One answer we might be able to work at is Lilian M Pearson. Does that M stand for Muff? There’s another mystery there ready to try to unravel tomorrow.


A train journey without a destination

7th October 1914


The Dorsets paraded at the ungodly hour of 3am and marched north through the Bois de Compiègne in order to preserve secrecy. Then began a day of complicated movements, confusion and delays. I’ll try to explain it as simply as I can without inducing sleep.

Such a large amount of Allied troops were moving along the line that it put tremendous strain on transport systems. The 15th Brigade was assigned four stations along the line. Compiègne, Le Meux, Longueil Ste Marie, and Pont Sainte Maxence. The Dorsets entrained at Compiègne.

The Dorsets still didn’t know where they were going. I think they were probably hoping to get far away from the German guns. But rather than a long train journey they were disappointed when they pulled into Abbeville, stopping briefly in Amiens after a journey littered with stops and delays.

Abbeville station was overflowing with arriving troops so they were sent back along the line to Pont Remy where the Railway Transport Officer immediately tried to send them back to Abbeville. By now the trainline was so snarled up with traffic that this proved impossible. I imagine senior officers were now at the end of their patience with trains and so the Battalion started to detrain.


A few notes from yesterday’s letters

Frank’s letter is very playful. He has a really cheeky sense of humour and clearly loves winding his sister up in a good natured way, like all brothers do. Today we’re looking at names in the letters.

Who is Ciss? Is this their sister, Doris? Does he mean to write “sis”? Frank assumes that Mabel is in touch with her so it could well be this simple explanation. Ciss would also be a contraction of Cissy? I cannot find anyone of that name in the immediate family.

Muff now turns out to definitely be someone else other than Caroline Webster. I thought this might be the case from the language in the last letter. Frank writes “Heard from old Muff she wrote me a letter from the old people and hopes I am alright and trusts to see me soon”. Can we assume that Muff is an older member of the family? And is she a Crawshaw? I’m not sure. The most obvious person to investigate first is the maternal grandmother, Phoebe Webster, née Oakley. She’s living in Tottenham in 1911 with her husband Matthew and youngest daughter Lilian. She would have been 72 by October 1914. Is the “old people” an old people’s home? Or could it be that the person is living with the old people. If this is the case then Muff could be Lillian Webster. She would have been 25 in October 1914. Geoff’s notes indicate that he knew an Auntie Muff in the 1930s, so it can’t be the grandmother, surely? I’ll do some more rummaging around Lillian Webster when I get more time.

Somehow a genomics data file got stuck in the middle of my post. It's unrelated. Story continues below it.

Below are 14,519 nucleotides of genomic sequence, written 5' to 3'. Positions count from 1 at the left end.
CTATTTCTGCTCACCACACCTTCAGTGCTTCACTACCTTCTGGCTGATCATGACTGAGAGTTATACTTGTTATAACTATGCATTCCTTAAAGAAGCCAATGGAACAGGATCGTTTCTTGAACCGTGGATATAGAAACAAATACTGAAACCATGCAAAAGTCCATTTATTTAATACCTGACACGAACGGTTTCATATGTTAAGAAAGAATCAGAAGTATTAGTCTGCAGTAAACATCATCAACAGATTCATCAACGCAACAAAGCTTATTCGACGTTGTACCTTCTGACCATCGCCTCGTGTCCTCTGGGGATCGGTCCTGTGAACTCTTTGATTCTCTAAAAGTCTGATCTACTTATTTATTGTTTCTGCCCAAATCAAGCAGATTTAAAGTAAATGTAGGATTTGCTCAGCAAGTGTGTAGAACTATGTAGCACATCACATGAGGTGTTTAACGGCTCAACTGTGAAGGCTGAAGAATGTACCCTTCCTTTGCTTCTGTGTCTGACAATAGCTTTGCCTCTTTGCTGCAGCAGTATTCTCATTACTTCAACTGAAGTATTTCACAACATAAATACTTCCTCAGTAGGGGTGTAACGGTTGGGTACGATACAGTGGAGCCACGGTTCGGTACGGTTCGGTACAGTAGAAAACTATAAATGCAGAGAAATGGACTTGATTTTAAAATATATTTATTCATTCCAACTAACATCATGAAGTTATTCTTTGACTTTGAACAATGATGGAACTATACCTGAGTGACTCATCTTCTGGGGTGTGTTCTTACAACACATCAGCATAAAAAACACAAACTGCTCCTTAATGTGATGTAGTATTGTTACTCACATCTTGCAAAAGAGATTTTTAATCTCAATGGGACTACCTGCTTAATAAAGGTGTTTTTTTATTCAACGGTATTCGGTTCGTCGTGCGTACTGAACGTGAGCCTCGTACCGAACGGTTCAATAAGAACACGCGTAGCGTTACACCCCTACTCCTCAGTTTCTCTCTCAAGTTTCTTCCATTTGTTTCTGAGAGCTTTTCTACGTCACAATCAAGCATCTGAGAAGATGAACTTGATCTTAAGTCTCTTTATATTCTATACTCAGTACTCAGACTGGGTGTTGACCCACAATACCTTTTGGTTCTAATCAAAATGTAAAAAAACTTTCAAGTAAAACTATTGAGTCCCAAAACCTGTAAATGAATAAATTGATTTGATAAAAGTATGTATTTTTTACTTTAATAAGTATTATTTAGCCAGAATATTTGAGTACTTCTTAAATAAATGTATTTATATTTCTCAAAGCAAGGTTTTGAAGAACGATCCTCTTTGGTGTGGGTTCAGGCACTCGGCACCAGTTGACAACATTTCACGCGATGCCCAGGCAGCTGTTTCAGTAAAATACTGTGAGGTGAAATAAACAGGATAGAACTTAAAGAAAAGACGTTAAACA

“You and Aunt are still Tangoing it I would if I was there”. I wonder if this is a reference to the dance craze of the time? The tango was sweeping, or should I say striding, through the Capital on its way up from Paris. Commercially astute tea rooms and restaurants had started putting on Tango Teas, afternoon tea with a demonstration of the tango by a professional dance couple. The excellent Edwardian Promenade blog does a much better job of describing the tango phenomena than I will ever do.

Another name to track down is “stammering Sam”. I think this one is easier to solve. Frank follows this line with “You know that old saying follow in Fathers footsteps”. Their father’s full name is Frank Samuel Crawshaw. Was he also known by his second name? It wouldn’t be a surprise knowing this lot. We find out that Frank Senior probably had a stammer. It’s a bit cruel of Frank to tease his father’s affliction but it appears to be a genial comment, not a barbed one.

“Remember me to Wallie and thank him for his Bovril”. Wallie is Caroline and Matthew’s son, Walter Matthew Coulson Webster. Born in 1900, he’s only 14 at the time of this letter and was just starting work. We’ll hear more about Wallie in the future.

Tomorrow we’ll look at the strange goings-on at Number 60.